What is the meaning behind the soliloquy in act 3 scene 2 lines 17-33 in Romeo and Juliet?
Act 3 scene 2 lines 17-33
Come, gentle night, come, loving, black-brow'd night,
Give me my Romeo; and, when he shall die,
Take him and cut him out in little stars,
And he will make the face of heaven so fine
That all the world will be in love with night
And pay no worship to the garish sun.
O, I have bought the mansion of a love,
But not possess'd it, and, though I am sold,
Not yet enjoy'd: so tedious is this day
As is the night before some festival
To an impatient child that hath new robes
And may not wear them. O, here comes my nurse,
And she brings news; and every tongue that speaks
But Romeo's name speaks heavenly eloquence.
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As Romeo and Juliet are married between Acts 2 and 3, Juliet anxiously awaits their wedding night in Act 3, scene 2. The lines you're referencing occur at the beginning of the scene; in them, Juliet describes the impatience she feels waiting for Romeo.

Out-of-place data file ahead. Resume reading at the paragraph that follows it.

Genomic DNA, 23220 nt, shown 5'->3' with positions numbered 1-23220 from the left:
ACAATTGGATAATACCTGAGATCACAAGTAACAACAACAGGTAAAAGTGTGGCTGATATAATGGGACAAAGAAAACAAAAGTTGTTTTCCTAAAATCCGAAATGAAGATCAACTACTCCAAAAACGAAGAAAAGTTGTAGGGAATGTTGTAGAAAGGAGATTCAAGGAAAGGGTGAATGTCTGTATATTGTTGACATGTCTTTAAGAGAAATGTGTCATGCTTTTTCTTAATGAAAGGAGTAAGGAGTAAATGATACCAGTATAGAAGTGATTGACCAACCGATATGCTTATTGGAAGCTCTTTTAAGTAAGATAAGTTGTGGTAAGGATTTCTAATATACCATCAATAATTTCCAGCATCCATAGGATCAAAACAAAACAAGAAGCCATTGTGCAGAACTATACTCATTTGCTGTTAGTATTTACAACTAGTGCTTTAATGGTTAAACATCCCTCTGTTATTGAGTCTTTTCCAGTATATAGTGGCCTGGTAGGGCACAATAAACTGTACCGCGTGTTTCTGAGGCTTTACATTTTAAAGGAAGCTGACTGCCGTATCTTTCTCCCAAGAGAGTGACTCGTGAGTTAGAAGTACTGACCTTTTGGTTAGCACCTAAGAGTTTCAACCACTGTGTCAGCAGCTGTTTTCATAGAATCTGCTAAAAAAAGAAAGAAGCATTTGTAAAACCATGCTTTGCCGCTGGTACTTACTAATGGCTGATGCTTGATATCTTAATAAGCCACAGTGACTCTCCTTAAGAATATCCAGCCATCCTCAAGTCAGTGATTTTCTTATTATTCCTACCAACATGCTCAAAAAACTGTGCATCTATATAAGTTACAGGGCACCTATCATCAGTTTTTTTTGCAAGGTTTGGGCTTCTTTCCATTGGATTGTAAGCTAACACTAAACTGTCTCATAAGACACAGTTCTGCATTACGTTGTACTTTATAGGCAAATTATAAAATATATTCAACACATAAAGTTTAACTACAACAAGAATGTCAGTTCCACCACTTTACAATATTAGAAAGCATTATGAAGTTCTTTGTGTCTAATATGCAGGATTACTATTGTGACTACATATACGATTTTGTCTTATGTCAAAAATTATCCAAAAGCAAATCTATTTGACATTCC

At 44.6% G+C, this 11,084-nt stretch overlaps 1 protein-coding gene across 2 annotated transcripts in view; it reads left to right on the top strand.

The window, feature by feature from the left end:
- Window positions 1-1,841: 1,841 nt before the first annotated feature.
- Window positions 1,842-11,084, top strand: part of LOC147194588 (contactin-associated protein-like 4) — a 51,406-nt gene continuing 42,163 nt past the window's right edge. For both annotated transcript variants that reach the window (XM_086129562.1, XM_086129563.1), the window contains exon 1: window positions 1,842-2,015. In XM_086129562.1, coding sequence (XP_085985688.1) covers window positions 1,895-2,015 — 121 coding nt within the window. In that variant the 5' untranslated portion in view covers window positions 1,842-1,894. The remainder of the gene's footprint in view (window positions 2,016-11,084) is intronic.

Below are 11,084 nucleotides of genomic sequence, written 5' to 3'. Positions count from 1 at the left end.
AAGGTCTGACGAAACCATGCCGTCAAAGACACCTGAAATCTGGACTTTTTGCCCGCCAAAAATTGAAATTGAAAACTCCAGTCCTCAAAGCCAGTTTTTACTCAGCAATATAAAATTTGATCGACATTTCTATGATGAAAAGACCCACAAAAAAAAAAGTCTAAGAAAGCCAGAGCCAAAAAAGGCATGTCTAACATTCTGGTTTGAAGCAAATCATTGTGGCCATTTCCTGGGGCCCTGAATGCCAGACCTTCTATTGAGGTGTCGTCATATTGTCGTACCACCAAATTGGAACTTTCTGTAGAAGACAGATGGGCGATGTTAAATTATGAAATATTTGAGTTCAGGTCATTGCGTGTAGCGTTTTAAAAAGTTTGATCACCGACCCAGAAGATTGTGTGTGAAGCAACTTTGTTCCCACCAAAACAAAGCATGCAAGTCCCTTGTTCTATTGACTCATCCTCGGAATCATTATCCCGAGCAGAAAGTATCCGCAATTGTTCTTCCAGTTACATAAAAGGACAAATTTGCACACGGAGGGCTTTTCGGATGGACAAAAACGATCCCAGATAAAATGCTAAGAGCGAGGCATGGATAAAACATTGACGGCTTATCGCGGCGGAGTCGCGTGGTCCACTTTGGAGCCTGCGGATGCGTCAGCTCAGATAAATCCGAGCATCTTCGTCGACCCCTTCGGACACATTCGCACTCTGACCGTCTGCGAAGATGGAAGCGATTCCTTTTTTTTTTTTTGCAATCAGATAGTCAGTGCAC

In lines 17-23, Juliet comments on Romeo's allure and says that when he's dead, and if he's cut into "little stars," he'll make the night so beautiful that no one will want it to be daytime. (Of interest is the pronoun used in line 18. In early editions of the play, the line read "when I shall die," and text with this edition often footnote that Juliet might mean that when she's dead she'll share Romeo's beauty with the world. The pronoun was changed from "I" to "he" in the Fourth Quarto.)
In the rest of the lines you list, Juliet uses figurative language to describe the impatience she feels while waiting for Romeo. She comares her impatience to the eagerness of a child who has new clothes but is not yet allowed to wear them, and she likens her new (but not yet consummated) marriage to Romeo to a "mansion of a love" which she has bought but not yet "possessed."
Finally, when Juliet sees the Nurse returning, she remarks that any news containing Romeo's name is "heavenly."
Again, these lines all show how eager Juliet is to see Romeo.
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